A new way to conduct research on the Internet

A ground-breaking web site has just transitioned into the alpha-testing phase. It is a new way to research a topic, and combines facts gathered from Wikipedia and other sources with photographs, videos, graphics and maps. The site is Qwiki. If you search on Qwiki for “2010 Russian wildfires”, for example, a voice will read text that appears on the screen describing the fires while a dozen photos, or sometimes a collage of photos, scroll across.

The screen grab below is from the Qwiki presentation about the Cerro Grande fire that burned out of Bandelier National Monument into Los Alamos, New Mexico in 2000.

Qwiki screen capture

Warning! This site can easily turn into a wonderful way to waste spend hours of your time. If you have ever used Wikipedia, going from link to link, Qwiki, with the photos and other eye candy sucking you in, may get you hooked, like me.

I looked at about 20 of their narrated slide shows, and the more mainstream topics like Mount Rushmore or Galileo are quite fleshed out, containing many photos and graphics. Some of the more obscure topics like “Wildland fire engine” may only have a couple of photographs.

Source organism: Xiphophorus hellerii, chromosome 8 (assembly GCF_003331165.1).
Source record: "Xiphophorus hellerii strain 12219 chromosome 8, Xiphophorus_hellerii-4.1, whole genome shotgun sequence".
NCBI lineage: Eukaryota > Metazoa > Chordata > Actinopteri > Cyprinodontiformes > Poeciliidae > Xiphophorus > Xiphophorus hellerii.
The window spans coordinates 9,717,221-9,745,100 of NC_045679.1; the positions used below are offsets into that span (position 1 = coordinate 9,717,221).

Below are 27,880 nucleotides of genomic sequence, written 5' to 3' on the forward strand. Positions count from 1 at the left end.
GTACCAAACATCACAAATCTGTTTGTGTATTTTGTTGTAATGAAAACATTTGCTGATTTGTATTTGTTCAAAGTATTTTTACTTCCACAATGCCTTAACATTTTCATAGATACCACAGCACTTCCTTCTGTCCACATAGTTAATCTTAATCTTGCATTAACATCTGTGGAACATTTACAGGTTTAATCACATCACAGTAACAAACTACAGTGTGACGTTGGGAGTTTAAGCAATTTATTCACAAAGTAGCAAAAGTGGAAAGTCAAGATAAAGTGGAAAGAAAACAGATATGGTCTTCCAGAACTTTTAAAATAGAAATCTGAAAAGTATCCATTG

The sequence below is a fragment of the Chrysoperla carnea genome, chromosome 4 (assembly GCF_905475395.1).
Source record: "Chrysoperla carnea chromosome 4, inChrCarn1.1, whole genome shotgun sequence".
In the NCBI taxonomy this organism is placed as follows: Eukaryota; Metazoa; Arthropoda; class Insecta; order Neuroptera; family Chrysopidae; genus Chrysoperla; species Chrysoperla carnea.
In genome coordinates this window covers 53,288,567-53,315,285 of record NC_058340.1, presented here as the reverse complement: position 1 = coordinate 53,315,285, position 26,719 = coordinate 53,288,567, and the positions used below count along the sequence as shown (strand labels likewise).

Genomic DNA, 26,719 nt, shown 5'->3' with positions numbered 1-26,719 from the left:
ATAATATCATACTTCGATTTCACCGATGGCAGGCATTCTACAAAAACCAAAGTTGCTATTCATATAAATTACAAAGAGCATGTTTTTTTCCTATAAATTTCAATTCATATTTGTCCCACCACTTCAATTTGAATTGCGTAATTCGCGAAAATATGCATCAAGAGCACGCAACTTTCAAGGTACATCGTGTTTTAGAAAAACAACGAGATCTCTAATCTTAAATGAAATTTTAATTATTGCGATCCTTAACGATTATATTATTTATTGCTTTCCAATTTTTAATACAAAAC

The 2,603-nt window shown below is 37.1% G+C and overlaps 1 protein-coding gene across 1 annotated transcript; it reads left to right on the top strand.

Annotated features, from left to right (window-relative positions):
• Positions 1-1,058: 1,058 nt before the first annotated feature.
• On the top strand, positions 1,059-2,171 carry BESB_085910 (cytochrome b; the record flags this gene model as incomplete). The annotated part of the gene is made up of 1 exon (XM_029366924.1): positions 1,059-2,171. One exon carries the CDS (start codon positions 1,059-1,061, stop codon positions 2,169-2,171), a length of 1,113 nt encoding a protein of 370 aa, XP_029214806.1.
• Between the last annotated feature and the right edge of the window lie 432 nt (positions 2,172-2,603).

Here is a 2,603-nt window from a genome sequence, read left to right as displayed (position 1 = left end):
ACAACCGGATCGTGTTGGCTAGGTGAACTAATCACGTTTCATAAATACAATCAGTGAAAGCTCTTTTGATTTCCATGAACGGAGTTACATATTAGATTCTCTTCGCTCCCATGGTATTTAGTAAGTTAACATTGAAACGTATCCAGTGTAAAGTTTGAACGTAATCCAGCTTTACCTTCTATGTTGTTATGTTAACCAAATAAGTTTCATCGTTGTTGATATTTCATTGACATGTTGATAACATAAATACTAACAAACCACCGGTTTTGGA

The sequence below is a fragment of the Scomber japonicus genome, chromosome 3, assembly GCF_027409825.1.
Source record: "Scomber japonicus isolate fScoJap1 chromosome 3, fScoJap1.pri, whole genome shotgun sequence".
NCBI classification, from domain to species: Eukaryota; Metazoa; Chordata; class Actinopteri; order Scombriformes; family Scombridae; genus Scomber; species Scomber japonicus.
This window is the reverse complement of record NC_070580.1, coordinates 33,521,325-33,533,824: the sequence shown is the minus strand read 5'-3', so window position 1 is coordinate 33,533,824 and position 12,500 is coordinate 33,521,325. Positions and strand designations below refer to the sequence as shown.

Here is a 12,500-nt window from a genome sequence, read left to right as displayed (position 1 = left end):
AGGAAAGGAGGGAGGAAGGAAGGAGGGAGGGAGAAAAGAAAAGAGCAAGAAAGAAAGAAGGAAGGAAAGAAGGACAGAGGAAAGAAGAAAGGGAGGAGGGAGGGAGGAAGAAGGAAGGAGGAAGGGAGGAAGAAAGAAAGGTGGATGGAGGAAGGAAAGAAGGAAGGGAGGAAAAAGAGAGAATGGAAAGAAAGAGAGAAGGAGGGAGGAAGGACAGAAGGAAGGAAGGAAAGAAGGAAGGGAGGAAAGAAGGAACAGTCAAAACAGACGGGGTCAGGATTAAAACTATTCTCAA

You can suggest that more photos or videos be added to a slide show by clicking on “Improve This Qwiki” at the top of the page, but the photos have to already be on another web site.

If you click on a photo during the slide show you’ll see a description of it along with a link to the site where the photo originally appeared.

Here are some other wildland fire-related topics on Qwiki:

  • Wildfire Suppression
  • Controlled Burn
  • Cedar Fire (San Diego County, 2003)
  • Yellowstone NP fires of 1988
  • Old Fire (San Bernardino County, 2003)
  • Santa Ana Winds
  • October 2007 California Wildfires
  • Cerro Grande fire, Los Alamos, New Mexico 2000

The presentations I saw were 25-50 seconds long, so it will not serve all of your research needs, of course, but it is a good way to get an overview of a subject, and the links associated with the images can lead you to more details on the topics.

The site has not even officially advanced to the beta testing phase yet, so you may see some bugs or some photos that are not related to the topics, but  it’s an amazing site that will change the way we conduct research on the internet.

You’re welcome.

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Author: Bill Gabbert

After working full time in wildland fire for 33 years, he continues to learn, and strives to be a Student of Fire.

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